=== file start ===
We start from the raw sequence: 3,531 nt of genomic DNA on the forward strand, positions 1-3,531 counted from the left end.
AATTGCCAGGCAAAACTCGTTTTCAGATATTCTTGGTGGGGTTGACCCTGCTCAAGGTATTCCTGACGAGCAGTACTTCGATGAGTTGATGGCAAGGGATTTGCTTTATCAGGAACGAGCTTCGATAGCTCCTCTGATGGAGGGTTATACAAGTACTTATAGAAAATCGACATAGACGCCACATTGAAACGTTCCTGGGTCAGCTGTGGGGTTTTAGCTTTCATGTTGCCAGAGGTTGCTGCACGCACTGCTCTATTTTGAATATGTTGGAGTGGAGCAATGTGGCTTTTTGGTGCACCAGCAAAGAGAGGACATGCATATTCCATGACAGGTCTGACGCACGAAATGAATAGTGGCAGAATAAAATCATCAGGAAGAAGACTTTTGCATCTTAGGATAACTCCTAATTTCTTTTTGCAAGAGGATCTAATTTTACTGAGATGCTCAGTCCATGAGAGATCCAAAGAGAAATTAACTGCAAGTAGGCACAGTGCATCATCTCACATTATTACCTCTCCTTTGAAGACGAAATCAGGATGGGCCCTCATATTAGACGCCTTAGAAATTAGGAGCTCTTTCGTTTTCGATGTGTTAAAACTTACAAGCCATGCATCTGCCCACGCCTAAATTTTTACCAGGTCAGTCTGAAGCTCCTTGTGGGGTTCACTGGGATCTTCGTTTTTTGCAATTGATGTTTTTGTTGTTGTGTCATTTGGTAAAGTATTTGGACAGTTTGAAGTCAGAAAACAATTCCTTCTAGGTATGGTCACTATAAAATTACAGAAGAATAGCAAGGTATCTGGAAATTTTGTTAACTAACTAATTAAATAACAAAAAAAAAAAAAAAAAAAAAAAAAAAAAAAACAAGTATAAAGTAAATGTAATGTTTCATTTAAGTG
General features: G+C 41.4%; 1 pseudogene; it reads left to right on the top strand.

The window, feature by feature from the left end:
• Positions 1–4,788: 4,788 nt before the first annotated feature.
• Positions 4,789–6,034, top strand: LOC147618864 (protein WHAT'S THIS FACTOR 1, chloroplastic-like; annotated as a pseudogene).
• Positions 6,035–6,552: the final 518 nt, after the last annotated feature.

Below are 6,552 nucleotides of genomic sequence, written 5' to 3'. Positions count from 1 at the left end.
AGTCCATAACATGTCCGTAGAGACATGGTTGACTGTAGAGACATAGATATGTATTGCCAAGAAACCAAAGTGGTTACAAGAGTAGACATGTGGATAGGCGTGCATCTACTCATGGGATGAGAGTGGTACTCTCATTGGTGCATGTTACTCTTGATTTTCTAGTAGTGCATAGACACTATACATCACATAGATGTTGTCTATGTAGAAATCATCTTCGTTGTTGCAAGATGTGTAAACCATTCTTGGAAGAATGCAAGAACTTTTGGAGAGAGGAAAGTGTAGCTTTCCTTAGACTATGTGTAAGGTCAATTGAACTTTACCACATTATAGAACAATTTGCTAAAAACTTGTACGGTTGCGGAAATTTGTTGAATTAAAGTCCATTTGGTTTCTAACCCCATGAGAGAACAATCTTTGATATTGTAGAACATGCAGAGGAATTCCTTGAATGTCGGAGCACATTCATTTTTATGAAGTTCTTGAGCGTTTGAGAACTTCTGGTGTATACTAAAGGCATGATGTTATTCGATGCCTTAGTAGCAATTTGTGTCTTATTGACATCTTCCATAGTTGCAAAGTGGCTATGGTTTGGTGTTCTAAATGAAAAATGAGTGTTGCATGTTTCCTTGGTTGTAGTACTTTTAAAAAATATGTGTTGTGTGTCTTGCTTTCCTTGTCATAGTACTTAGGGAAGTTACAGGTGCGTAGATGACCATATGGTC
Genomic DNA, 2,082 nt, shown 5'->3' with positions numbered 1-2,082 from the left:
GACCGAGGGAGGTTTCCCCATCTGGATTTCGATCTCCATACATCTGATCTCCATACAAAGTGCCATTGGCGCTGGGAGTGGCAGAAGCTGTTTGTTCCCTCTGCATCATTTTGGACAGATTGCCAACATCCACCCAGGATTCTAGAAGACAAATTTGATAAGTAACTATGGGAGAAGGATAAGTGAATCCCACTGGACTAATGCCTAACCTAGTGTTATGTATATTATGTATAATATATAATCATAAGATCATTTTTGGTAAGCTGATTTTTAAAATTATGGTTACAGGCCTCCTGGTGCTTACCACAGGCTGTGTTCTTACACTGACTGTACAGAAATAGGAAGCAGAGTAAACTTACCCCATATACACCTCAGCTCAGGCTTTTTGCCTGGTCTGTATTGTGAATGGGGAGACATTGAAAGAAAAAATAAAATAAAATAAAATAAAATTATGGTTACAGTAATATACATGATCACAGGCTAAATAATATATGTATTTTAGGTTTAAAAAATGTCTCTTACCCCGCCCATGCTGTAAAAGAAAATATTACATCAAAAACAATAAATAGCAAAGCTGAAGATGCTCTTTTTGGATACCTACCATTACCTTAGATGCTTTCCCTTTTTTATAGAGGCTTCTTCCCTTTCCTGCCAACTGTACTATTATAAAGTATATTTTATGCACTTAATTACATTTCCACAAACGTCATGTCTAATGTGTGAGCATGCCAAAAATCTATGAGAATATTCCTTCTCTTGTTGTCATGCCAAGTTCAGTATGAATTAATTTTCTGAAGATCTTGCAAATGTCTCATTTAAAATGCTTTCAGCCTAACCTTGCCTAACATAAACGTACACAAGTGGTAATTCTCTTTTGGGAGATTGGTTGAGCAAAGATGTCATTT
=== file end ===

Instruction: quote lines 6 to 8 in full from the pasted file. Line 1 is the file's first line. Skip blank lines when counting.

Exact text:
• Positions 4,789–6,034, top strand: LOC147618864 (protein WHAT'S THIS FACTOR 1, chloroplastic-like; annotated as a pseudogene).
• Positions 6,035–6,552: the final 518 nt, after the last annotated feature.

Below are 6,552 nucleotides of genomic sequence, written 5' to 3'. Positions count from 1 at the left end.